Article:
Enter Lady Macbeth
MACBETH:  Let's proceed no further in this business. The king has given me honors.  I'm content. 
LADY MACBETH:  Coward!  You're no man!  I, as a mother, know how tender it is to love a nursing child, but I would dash out my baby's brains if I had promised you I would, just as you promised me you'd be king.
MACBETH:  But what if we fail?
LADY MACBETH:  Take courage!  I'll get his grooms drunk.  Then we can kill Duncan and blame them.  We'll pretend great grief.  No one will suspect us.
MACBETH:  Fine.  I'll do this thing.  A false face hides what a false heart does.  

Click here for Mangled Macbeth;  Act II

Also Check out "Shakespeare:  "Therein Lies the Confusion"

Thursday, September 6, 2012

Shakespeare--Therein Lies the Confusion

I've been thinking a lot about why Shakespeare is so hard to understand.

It's not just the words themselves that confuse the reader, though they're often treacherous.  Example:  I was reading Macbeth and came to a sentence that seemed to make no sense.  "The greatest is behind," it said.  However, Macbeth was speaking of his belief that he would soon be king, and was happy about the prospect.  So why did he say the greatest was behind?  Then I looked at the footnotes.  There it said:  "117 behind to come."  Okay, so "behind" means "in front of."  Why didn't I think of that?  And what on earth is our crazy language doing, changing meanings in such diametrically confusing ways? 

The unfamiliar words aren't so bad, because our brain warns us to beware.  Then we can look at the footnotes and figure it out.  The words we think we know but don't are the worst, such as these examples, all from Macbeth (Bantam Classic 1980).  Owed = owned, limited = appointed, make love = ask for aid, scorched = cut or slashed, encounter = respond to, close = secret, minions = darlings.  The list goes on and on.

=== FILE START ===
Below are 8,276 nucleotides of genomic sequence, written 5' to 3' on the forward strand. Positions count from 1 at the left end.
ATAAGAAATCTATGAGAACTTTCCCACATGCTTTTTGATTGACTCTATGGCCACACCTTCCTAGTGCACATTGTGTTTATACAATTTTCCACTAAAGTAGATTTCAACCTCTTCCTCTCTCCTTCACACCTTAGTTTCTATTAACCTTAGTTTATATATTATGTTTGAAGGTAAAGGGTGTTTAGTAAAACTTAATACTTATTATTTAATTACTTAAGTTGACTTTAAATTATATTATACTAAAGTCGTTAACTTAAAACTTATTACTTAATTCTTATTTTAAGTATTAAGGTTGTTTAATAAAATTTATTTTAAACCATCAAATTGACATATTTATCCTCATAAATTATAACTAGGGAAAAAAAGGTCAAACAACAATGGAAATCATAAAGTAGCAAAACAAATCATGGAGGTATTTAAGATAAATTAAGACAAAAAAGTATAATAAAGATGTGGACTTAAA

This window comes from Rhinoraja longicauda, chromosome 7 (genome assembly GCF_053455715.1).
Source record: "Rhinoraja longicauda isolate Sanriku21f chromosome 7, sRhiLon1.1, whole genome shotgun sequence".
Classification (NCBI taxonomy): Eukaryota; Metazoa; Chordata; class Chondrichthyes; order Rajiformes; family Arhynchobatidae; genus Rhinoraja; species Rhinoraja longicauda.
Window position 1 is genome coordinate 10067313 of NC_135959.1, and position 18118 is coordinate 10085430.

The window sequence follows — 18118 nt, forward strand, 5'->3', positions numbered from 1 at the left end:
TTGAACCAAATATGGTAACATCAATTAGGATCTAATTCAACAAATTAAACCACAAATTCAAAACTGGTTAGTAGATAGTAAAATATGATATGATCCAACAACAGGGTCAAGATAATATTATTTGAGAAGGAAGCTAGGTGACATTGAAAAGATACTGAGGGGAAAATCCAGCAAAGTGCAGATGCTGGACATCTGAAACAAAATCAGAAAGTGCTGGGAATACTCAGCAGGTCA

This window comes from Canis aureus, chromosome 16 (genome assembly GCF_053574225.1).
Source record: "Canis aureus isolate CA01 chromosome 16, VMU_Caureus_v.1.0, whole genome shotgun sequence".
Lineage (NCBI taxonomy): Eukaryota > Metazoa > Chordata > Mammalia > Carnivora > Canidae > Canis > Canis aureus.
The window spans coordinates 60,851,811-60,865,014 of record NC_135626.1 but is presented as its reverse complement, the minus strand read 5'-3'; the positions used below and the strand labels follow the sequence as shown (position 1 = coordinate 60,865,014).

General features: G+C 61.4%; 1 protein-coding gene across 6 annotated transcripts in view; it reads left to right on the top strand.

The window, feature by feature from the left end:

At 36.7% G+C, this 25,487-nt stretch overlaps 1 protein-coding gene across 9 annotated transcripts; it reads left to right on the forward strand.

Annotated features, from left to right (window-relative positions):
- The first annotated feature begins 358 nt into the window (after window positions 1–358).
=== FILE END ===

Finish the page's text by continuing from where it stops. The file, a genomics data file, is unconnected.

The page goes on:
There are also many words whose meanings have slid, and thus are likely to kill nuances:    sensible =  perceivable with the senses (sensed), amazed = bewildered,  wasteful = destructive, offend = make worse, speculation = power of sight,  overcome = come over.

If it were only the words, it wouldn't be such a problem, but even when I understand the words, the long sentences often disguise their own verbs, and the odd constructions present themselves as riddles.  Poetry and obscure analogies further confuse the issue.    The quotes we hear—the beautiful, well-expressed, profound observations—are couched in seas of words, words, words. 

I know Shakespeare had to write these fast.  I know he didn't have a computer to copy and paste and edit 27 times.  He didn't even have a good pen and cheap paper.  But couldn't he have edited a couple of times to cut down on all the unnecessary stuff?  After all, brevity is the soul of wit (Hamlet).     

Much of this confusion is the small matter of 400 years of language change that separates us from the Bard.  His fans will say those who don't understand are just lazy or stupid.  But I cannot count the times I've heard that good writing is clear writing.  I can't count the articles and authors' presentations and critique group discussions that center around how to make your writing concise.  And I can't deny that I simply enjoy stories more when I know what's happening. 


More on Shakespeare Month:  It's Okay Not To Like Shakespeare

Saturday, September 1, 2012

It's Okay Not to Like Shakespeare